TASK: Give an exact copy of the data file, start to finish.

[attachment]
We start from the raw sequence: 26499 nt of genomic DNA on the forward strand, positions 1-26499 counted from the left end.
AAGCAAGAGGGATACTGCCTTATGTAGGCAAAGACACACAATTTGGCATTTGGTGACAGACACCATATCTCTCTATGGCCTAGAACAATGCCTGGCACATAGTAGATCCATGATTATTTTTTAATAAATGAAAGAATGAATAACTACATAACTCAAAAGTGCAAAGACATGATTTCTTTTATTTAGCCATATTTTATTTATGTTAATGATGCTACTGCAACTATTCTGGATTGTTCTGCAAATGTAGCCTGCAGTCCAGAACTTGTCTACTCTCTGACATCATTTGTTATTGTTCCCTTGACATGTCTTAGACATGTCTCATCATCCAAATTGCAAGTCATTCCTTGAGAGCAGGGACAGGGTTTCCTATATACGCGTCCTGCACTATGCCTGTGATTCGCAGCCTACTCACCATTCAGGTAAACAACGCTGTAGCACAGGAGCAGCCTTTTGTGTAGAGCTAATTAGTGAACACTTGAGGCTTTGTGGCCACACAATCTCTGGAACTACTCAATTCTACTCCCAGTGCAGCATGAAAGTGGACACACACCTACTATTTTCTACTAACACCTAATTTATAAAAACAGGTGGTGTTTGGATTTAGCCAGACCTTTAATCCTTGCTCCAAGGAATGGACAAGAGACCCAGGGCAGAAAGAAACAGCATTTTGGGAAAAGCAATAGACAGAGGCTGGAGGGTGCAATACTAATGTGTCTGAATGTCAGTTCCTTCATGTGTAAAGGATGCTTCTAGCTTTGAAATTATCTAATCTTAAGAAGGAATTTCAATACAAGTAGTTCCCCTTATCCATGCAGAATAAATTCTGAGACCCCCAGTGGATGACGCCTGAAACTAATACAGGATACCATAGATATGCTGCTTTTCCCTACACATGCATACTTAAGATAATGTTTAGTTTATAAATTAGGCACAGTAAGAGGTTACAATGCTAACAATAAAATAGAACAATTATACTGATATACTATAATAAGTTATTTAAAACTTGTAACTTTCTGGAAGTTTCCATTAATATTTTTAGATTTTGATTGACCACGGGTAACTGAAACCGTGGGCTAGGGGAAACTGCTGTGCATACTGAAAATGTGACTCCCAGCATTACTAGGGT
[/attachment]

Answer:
We start from the raw sequence: 26499 nt of genomic DNA on the forward strand, positions 1-26499 counted from the left end.
AAGCAAGAGGGATACTGCCTTATGTAGGCAAAGACACACAATTTGGCATTTGGTGACAGACACCATATCTCTCTATGGCCTAGAACAATGCCTGGCACATAGTAGATCCATGATTATTTTTTAATAAATGAAAGAATGAATAACTACATAACTCAAAAGTGCAAAGACATGATTTCTTTTATTTAGCCATATTTTATTTATGTTAATGATGCTACTGCAACTATTCTGGATTGTTCTGCAAATGTAGCCTGCAGTCCAGAACTTGTCTACTCTCTGACATCATTTGTTATTGTTCCCTTGACATGTCTTAGACATGTCTCATCATCCAAATTGCAAGTCATTCCTTGAGAGCAGGGACAGGGTTTCCTATATACGCGTCCTGCACTATGCCTGTGATTCGCAGCCTACTCACCATTCAGGTAAACAACGCTGTAGCACAGGAGCAGCCTTTTGTGTAGAGCTAATTAGTGAACACTTGAGGCTTTGTGGCCACACAATCTCTGGAACTACTCAATTCTACTCCCAGTGCAGCATGAAAGTGGACACACACCTACTATTTTCTACTAACACCTAATTTATAAAAACAGGTGGTGTTTGGATTTAGCCAGACCTTTAATCCTTGCTCCAAGGAATGGACAAGAGACCCAGGGCAGAAAGAAACAGCATTTTGGGAAAAGCAATAGACAGAGGCTGGAGGGTGCAATACTAATGTGTCTGAATGTCAGTTCCTTCATGTGTAAAGGATGCTTCTAGCTTTGAAATTATCTAATCTTAAGAAGGAATTTCAATACAAGTAGTTCCCCTTATCCATGCAGAATAAATTCTGAGACCCCCAGTGGATGACGCCTGAAACTAATACAGGATACCATAGATATGCTGCTTTTCCCTACACATGCATACTTAAGATAATGTTTAGTTTATAAATTAGGCACAGTAAGAGGTTACAATGCTAACAATAAAATAGAACAATTATACTGATATACTATAATAAGTTATTTAAAACTTGTAACTTTCTGGAAGTTTCCATTAATATTTTTAGATTTTGATTGACCACGGGTAACTGAAACCGTGGGCTAGGGGAAACTGCTGTGCATACTGAAAATGTGACTCCCAGCATTACTAGGGT